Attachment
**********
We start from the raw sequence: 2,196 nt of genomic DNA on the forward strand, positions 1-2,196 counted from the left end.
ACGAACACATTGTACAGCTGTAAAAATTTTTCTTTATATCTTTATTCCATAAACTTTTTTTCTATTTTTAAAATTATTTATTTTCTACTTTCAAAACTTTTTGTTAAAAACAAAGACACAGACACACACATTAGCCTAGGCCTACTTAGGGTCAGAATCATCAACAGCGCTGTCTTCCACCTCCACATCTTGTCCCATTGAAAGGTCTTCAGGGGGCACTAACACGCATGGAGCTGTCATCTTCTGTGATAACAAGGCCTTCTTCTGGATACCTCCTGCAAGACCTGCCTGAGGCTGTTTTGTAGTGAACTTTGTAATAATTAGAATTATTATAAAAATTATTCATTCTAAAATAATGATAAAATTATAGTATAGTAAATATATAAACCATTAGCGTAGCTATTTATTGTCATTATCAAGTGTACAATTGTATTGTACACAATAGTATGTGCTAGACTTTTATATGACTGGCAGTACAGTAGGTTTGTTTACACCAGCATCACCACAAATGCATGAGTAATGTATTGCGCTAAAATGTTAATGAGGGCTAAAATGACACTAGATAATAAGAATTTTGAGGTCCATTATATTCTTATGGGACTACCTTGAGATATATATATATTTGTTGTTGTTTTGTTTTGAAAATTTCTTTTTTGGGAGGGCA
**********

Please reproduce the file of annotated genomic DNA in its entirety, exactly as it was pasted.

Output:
We start from the raw sequence: 2,196 nt of genomic DNA on the forward strand, positions 1-2,196 counted from the left end.
ACGAACACATTGTACAGCTGTAAAAATTTTTCTTTATATCTTTATTCCATAAACTTTTTTTCTATTTTTAAAATTATTTATTTTCTACTTTCAAAACTTTTTGTTAAAAACAAAGACACAGACACACACATTAGCCTAGGCCTACTTAGGGTCAGAATCATCAACAGCGCTGTCTTCCACCTCCACATCTTGTCCCATTGAAAGGTCTTCAGGGGGCACTAACACGCATGGAGCTGTCATCTTCTGTGATAACAAGGCCTTCTTCTGGATACCTCCTGCAAGACCTGCCTGAGGCTGTTTTGTAGTGAACTTTGTAATAATTAGAATTATTATAAAAATTATTCATTCTAAAATAATGATAAAATTATAGTATAGTAAATATATAAACCATTAGCGTAGCTATTTATTGTCATTATCAAGTGTACAATTGTATTGTACACAATAGTATGTGCTAGACTTTTATATGACTGGCAGTACAGTAGGTTTGTTTACACCAGCATCACCACAAATGCATGAGTAATGTATTGCGCTAAAATGTTAATGAGGGCTAAAATGACACTAGATAATAAGAATTTTGAGGTCCATTATATTCTTATGGGACTACCTTGAGATATATATATATTTGTTGTTGTTTTGTTTTGAAAATTTCTTTTTTGGGAGGGCA